A 9V battery can't be readily deenergized during daylight hours either. At a storage capacity of 5 kWh and a lifespan in service of approx. 360 days, we can guesstimate a daily power consumption of ~14 watt-hours. If placed outdoors in the midwest, the solar panel would need to be about the size of a DVD. There's often little in terms of light that hits a smoke detector but between natural and artificial light there's more hours of light hitting it. I'd estimate a typical household could get by with something twice the size.

Dunno about you, but I think there's more to fear from a 9V battery than a solar panel that size, esp. with the whole thing comfortably sitting on the wall.

I used the term "hardwiring." Since your post mentioned wall sockets, it appeared there was miscommunication regarding what is required by the NEC.

If the idea is to create solar powered smoke detectors as a market disruptor, then it's a non-starter because they do not meet current code requirements for primary and secondary power supplies.

In an alternative case, homebrew electrical installations are why building permits are required and construction by intuition is why building codes have existed since the time of Hammurabi.

Few homes have one smoke detector and thus using one larger panel has some attractiveness. With surplus capacity, why not throw some LED lighting on the circuit? Etc. etc. down to the turtle.

The NEC has a nice big book I can consult when in doubt.

While one may or may not plug in a smoke detector, the point I was making was that the wiring and junction box were not in a convenient location for the typical homeowner.

The NEC also doesn't regulate portable, battery-powered devices. If I'm concerned about fire safety then I can get UL, TÜV, or similar safety certification for insurance purposes. Most solar battery powered nicknacks carry no such certification nor do they need any to be sold legally.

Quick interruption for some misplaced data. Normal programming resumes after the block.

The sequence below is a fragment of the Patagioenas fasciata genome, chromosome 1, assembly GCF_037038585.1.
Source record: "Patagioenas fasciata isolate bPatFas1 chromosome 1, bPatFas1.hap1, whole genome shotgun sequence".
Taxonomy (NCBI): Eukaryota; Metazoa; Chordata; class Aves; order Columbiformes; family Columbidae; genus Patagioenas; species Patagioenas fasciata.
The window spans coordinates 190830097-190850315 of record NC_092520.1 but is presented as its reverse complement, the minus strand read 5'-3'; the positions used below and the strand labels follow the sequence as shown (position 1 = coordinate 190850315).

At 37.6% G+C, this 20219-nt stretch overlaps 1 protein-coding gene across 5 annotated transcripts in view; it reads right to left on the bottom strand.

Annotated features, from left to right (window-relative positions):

Thanks for the vivid account, but some of us choose not to believe that everything novel is a slippery slope toward the bronze age.

It is a category mistake to consider smoke alarms as nicknacks. They are life safety equipment with a proven track record of reducing deaths.

The regulations and requirements surrounding them are based on the experience of firefighters and after action analysis of fatal fires over the past 100 years.

The point I was making is that smoke alarms are unlike other devices which may appear similar to a lay person - i.e. smoke alarms are held to much higher standards than thermostats or the DVD's remote. Hence, the annoying chirping sound to alert one to the dead battery.

Lack of low level floor lighting which turns automatically when you walk on the floor at night. That would be awesome.

The way in which possession of a home limits the spectrum of opportunities I am willing to consider as practical. And its not so much annoying. It's a more profound emotion, perhaps more akin to regret.

Ideas that my dwelling should be a certain way are driven by beliefs that I am stuck with it for an extended period of time.

* External noise (traffic, neighbors etc.)

I probably don't realize it's a pain yet but having a centralized 'dashboard' to control things like locking doors, tuning the heating system, controlling lights etc. could be handy.

I'd give half an upvote for the external noise part but I don't need the central dashboard part :D

In all seriousness, I think many of us struggle with noise - both external and internal.

Noisy neighbors.

Not having AC. It was 40°c today :/